Using technology to strengthen the global competitiveness of Missouri manufacturers while supporting the defense industry is one of the primary goals of a three-year project recently awarded $5 million by the U.S. Department of Defense’s Office of Local Defense Community Cooperation.
The grant establishes the Missouri Defense Manufacturing Consortium, a partnership of colleges and universities, companies, and manufacturing organizations led by Missouri S&T. Other consortium members include Lockheed Martin, a large manufacturer with a defense equipment division; Caterpillar, a heavy equipment manufacturer; America Makes, a public-private partnership for additive manufacturing technology and education; the Missouri Association of Manufacturers; and Ozarks Technical Community College.
“In order for Missouri to remain globally competitive in manufacturing, we must modernize the technology used by our state’s manufacturers,” says Dr. Richard Billo, director of the Kummer Center for Advanced Manufacturing at Missouri S&T, who also oversees the Missouri Protoplex and is the lead researcher for the consortium. The Protoplex will serve as an organizational and physical hub for advanced manufacturing when it opens in 2025.
The consortium will provide training and education to at least 200 Missouri manufacturers to increase the number of engineers and tradespeople skilled in digital advanced manufacturing technologies as they are applied to two traditional methods of manufacturing: Casting, a process during which metal is heated until it’s molten, and then poured into a die, or mold, and forging, which uses automated or manually applied compression to reshape metal that’s been heated to the stage of being plastic.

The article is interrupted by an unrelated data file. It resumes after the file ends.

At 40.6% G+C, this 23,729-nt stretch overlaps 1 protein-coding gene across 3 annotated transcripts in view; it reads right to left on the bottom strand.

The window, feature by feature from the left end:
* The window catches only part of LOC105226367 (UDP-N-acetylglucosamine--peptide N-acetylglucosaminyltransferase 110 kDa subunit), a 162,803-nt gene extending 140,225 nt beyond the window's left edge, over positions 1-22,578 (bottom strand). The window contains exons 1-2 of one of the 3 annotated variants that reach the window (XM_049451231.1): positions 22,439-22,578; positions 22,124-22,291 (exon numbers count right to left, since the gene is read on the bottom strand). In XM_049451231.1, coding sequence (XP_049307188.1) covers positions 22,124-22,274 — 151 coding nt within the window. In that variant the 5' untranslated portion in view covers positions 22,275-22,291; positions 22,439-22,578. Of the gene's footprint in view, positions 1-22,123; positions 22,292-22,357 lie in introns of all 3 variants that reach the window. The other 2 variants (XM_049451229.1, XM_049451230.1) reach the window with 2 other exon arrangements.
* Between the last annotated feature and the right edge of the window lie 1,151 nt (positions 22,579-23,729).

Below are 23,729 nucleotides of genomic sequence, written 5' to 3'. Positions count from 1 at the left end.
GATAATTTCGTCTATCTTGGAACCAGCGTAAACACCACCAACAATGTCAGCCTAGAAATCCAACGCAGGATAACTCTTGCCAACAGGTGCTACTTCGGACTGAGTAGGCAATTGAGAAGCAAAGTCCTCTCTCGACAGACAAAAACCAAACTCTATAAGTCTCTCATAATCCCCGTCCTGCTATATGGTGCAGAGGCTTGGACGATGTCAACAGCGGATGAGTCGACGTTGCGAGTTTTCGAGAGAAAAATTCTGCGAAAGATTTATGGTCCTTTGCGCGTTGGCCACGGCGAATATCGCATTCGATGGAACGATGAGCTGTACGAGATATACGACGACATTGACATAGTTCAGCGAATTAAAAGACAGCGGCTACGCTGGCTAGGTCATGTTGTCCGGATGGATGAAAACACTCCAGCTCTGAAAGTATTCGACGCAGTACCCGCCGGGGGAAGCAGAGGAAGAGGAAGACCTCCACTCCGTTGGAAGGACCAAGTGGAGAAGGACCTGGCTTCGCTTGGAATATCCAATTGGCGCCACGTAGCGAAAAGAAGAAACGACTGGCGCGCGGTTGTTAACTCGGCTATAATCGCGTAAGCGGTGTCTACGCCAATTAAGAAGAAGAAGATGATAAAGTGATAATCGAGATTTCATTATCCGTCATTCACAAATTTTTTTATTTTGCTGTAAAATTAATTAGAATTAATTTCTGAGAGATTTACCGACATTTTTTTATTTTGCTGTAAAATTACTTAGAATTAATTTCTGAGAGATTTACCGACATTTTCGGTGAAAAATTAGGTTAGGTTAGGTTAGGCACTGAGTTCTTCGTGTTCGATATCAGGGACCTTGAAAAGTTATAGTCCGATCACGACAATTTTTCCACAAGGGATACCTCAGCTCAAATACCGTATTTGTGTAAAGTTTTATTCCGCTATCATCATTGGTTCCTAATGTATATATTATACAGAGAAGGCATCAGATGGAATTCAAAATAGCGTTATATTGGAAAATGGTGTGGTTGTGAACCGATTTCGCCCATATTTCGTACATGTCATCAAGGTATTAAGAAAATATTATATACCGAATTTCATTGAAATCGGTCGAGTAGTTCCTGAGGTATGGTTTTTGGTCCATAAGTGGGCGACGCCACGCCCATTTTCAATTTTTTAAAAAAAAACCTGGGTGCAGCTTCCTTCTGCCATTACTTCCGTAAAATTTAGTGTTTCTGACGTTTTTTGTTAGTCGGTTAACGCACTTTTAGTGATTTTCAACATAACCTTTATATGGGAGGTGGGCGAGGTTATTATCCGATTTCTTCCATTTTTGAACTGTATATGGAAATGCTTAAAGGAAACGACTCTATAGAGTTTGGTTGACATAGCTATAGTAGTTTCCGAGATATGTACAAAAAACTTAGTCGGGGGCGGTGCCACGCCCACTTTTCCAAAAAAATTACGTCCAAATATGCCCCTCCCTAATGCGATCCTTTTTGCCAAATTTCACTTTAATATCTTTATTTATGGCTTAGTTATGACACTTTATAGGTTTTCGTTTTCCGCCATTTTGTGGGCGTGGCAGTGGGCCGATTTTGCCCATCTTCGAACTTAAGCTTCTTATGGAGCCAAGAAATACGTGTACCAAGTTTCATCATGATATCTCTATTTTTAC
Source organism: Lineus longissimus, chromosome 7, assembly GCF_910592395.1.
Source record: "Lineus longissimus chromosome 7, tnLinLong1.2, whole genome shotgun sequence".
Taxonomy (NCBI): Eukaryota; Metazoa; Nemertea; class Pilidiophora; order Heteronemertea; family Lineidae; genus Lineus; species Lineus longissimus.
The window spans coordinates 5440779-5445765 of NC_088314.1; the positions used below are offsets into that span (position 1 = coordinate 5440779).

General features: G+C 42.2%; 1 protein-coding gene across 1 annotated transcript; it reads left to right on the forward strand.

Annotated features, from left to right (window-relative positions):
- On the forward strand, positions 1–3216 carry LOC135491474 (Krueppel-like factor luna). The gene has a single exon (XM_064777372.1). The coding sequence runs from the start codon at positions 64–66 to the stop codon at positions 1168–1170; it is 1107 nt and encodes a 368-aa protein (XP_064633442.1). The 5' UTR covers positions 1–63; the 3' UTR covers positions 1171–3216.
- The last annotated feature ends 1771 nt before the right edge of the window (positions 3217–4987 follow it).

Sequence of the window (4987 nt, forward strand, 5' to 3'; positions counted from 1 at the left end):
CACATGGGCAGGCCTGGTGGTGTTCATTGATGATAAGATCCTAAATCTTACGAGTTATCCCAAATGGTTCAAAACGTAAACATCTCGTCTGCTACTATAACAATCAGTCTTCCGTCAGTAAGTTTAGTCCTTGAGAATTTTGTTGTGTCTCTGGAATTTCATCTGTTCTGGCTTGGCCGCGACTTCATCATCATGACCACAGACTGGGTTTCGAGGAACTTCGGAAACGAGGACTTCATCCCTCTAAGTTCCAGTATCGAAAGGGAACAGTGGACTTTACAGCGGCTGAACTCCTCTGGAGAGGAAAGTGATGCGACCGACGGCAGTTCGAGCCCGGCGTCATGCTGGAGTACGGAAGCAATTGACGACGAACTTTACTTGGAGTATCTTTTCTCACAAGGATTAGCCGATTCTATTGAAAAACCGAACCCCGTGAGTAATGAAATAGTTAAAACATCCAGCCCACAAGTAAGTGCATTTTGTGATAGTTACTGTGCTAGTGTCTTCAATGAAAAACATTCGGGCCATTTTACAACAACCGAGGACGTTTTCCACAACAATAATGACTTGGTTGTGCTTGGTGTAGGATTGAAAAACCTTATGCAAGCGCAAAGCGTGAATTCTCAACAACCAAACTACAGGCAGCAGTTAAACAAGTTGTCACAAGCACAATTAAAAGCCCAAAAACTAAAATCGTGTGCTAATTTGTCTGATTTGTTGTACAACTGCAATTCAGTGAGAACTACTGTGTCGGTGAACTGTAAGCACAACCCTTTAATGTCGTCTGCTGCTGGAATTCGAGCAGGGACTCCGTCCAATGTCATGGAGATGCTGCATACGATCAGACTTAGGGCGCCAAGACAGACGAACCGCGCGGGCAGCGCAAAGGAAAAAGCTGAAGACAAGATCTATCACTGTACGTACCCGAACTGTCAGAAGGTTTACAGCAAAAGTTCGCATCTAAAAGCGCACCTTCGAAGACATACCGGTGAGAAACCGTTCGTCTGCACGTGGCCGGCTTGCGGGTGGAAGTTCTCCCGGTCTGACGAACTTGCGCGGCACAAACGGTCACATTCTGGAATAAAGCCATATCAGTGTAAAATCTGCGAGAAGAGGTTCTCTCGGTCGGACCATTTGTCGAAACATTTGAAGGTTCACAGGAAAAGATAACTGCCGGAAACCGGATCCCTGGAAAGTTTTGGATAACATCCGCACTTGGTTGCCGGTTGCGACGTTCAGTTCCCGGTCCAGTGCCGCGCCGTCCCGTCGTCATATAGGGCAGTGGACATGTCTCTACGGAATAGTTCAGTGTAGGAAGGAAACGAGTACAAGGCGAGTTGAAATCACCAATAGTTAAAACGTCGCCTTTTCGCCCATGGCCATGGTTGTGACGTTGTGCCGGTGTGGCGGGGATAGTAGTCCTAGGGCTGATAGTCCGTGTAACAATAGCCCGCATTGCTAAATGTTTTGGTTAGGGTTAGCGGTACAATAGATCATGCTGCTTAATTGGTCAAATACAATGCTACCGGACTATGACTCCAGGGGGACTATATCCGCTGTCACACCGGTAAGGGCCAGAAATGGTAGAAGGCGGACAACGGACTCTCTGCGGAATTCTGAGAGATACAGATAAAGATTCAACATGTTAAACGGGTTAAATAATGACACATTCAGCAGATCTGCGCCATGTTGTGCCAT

Although popular, both methods are difficult for producing small quantities of parts quickly and at a low cost. These attributes are important for companies to competitively produce replacement parts for older equipment. By providing training on new and emerging technologies, the consortium plans to lessen the severe shortage of workers skilled in using advanced manufacturing technologies to repair, remanufacture and replace castings and forgings for the defense industry.
The consortium also hopes to combat what many see as the erosion of U.S. leadership in casting and forging manufacturing.
“At the same time, if Missouri is to remain a top state for manufacturing, we must prepare a workforce that’s highly skilled in the technology that is already transforming the industry,” Billo says.
Specifically, the technical training and education offered by the Missouri Defense Manufacturing Consortium will be complemented by outreach activities provided by a team that includes OTC’s Robert W. Plaster Center for Advanced Manufacturing, the America Makes Manufacturing USA Institute and Missouri S&T’s Kummer Center for STEM Education to at least 5,000 K-12 students in more than 50 underserved counties across Missouri.
“We want to show our youth, from age 9 up to high school seniors, that they can have a great future with careers in Missouri manufacturing,” says Billo.
Billo says the consortium’s goals are a direct response to the concerns shared by the hundreds of small manufacturers and the equipment manufacturers they support. Billo has met with many small, mid-size and large companies since joining S&T in early 2022, and they’ve all expressed the need for more engineers and tradespeople with skills and interests in manufacturing.
About Missouri University of Science and Technology
Missouri University of Science and Technology (Missouri S&T) is a STEM-focused research university of over 7,000 students located in Rolla, Missouri. Part of the four-campus University of Missouri System, Missouri S&T offers over 100 degrees in 40 areas of study and is among the nation’s top public universities for salary impact, according to the Wall Street Journal. For more information about Missouri S&T, visit www.mst.edu.